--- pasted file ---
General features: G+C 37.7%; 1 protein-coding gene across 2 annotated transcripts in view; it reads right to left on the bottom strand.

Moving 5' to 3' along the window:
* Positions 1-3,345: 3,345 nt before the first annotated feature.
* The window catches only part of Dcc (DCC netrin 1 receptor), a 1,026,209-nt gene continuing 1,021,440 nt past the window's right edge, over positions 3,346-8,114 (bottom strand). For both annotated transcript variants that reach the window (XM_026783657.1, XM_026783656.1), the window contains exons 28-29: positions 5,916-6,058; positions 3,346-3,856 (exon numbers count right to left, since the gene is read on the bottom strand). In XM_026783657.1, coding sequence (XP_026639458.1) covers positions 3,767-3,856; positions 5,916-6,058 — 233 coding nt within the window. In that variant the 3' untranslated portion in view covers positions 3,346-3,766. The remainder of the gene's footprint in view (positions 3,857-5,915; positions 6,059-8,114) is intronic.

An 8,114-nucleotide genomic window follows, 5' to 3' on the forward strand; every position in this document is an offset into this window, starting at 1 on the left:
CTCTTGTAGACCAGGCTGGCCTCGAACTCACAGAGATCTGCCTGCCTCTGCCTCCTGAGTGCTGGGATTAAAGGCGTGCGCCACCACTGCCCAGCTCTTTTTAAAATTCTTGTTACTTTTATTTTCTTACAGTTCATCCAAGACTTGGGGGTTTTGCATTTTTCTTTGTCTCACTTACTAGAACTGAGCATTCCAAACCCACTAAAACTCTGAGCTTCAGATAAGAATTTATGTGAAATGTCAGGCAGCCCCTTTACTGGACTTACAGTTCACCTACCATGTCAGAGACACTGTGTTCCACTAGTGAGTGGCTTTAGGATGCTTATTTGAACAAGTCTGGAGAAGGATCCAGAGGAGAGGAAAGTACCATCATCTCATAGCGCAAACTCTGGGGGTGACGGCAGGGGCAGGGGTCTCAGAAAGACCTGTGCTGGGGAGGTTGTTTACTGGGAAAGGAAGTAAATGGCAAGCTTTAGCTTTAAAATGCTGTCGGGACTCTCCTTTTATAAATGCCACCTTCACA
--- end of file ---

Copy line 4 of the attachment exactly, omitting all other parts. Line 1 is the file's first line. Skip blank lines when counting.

* The window catches only part of Dcc (DCC netrin 1 receptor), a 1,026,209-nt gene continuing 1,021,440 nt past the window's right edge, over positions 3,346-8,114 (bottom strand). For both annotated transcript variants that reach the window (XM_026783657.1, XM_026783656.1), the window contains exons 28-29: positions 5,916-6,058; positions 3,346-3,856 (exon numbers count right to left, since the gene is read on the bottom strand). In XM_026783657.1, coding sequence (XP_026639458.1) covers positions 3,767-3,856; positions 5,916-6,058 — 233 coding nt within the window. In that variant the 3' untranslated portion in view covers positions 3,346-3,766. The remainder of the gene's footprint in view (positions 3,857-5,915; positions 6,059-8,114) is intronic.